A History of Beer Gardens

Beer Gardens and the Picnic

The great majority of beer gardens in rural areas sprang up out of a need for farmers and day laborers would toil all week in the fields, by the time Sunday came around they were all ready to relax and enjoy the company of others after church with food and drink. Local farmers would open their fields to the community to come picnic and drink beer. Children would play games as adults listened and danced to polka music played by their friends and neighbors, beer gardens were a community gathering every Sunday. There were no underground caverns where the beer was stored as had been the case in the Old World, and breweries were not selling beer to the community. These gardens were little more than picnics where the community would come together, bringing their own homebrews and food. Beer was undoubtedly the center piece of these gatherings, if not, we may be calling these events community picnics rather than beer gardens.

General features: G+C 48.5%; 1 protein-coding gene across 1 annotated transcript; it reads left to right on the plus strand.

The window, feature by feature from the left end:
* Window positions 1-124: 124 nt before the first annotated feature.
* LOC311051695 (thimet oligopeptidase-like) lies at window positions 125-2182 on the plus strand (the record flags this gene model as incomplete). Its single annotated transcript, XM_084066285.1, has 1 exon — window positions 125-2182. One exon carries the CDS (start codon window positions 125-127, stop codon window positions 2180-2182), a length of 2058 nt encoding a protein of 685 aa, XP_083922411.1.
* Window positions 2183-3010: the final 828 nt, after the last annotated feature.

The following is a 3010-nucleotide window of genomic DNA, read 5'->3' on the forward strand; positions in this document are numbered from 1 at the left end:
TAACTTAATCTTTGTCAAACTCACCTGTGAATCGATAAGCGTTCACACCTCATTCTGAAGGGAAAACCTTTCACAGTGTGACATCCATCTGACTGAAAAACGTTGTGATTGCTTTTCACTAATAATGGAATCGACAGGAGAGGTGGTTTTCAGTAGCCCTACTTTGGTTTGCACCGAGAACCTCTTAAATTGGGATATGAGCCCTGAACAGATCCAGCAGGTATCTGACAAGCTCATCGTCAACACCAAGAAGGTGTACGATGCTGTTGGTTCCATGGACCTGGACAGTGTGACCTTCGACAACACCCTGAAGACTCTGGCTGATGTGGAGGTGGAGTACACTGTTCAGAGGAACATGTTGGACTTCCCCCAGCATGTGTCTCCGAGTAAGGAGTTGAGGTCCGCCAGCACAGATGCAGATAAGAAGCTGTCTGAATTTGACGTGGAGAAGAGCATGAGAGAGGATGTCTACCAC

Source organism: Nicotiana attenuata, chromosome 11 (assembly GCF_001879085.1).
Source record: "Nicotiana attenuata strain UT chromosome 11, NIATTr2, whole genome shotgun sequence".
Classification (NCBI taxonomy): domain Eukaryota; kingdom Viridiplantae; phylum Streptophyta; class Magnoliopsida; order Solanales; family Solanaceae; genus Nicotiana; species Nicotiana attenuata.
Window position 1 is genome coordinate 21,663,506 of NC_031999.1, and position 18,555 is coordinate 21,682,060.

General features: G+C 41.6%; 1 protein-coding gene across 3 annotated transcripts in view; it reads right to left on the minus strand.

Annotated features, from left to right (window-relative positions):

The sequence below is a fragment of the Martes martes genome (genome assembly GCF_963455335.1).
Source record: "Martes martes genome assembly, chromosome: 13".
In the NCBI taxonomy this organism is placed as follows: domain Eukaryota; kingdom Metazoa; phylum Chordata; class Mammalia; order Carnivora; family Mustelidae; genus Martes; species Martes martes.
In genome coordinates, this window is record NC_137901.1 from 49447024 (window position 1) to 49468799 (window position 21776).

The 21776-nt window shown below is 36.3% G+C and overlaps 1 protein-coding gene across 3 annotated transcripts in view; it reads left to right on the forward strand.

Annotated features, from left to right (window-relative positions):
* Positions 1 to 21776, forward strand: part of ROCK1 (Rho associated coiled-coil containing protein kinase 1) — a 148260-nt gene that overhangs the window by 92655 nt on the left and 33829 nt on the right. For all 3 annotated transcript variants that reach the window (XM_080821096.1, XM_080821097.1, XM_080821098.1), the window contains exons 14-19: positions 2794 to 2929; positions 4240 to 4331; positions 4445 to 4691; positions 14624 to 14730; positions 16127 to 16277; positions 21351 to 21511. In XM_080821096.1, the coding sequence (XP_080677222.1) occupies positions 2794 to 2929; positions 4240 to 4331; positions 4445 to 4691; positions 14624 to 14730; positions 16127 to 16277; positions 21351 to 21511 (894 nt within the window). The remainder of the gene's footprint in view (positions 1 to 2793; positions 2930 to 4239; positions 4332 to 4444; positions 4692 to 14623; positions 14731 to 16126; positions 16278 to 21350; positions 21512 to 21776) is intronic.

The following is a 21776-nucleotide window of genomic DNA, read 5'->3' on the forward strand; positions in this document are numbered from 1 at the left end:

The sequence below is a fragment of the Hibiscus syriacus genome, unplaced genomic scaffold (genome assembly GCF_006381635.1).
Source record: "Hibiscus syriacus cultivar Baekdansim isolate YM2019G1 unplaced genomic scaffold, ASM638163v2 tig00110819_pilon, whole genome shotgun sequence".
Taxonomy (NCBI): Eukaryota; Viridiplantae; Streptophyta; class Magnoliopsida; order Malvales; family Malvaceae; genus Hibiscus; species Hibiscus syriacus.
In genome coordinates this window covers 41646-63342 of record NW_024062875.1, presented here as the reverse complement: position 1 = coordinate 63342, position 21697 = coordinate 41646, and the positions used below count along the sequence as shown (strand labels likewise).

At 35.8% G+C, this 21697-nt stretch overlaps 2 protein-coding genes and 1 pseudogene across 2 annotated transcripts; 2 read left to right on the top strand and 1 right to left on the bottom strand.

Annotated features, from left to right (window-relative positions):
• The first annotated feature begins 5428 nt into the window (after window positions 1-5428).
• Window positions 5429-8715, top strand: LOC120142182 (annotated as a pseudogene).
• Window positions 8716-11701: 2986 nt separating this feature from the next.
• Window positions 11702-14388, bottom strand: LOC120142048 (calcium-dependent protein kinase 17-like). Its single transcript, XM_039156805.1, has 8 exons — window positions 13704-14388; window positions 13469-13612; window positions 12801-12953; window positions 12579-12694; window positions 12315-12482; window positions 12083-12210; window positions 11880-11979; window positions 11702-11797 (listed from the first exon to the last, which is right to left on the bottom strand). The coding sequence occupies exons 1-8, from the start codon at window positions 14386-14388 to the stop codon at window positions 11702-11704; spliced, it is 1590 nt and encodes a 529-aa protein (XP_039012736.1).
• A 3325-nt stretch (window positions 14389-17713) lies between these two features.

The beer gardens became more popular, not only for farmers but the general public, business minded men created beer gardens to meet the demand.  In large cities beer gardens were created in large halls with frescoes of images of Old World beer gardens where the affluent would frequent. The entertainment became more sophisticated and more games were offered. Even bowling lanes were constructed. These deft businessmen designed menus with salty foods to increase beer sales, had professional musicians perform and many attractions. 

In Wisconsin, competition was so fierce, "Lueddemans's Garden, for example, once featured a 'daring and beautiful' female performer who set fire to herself and plunged 40 feet into the river below, much to the delight of on-lookers." (Yesterday's Milwaukee) The vast majority of beer gardens in Wisconsin were run by the Breweries, with the largest being Schlitz Gardens.

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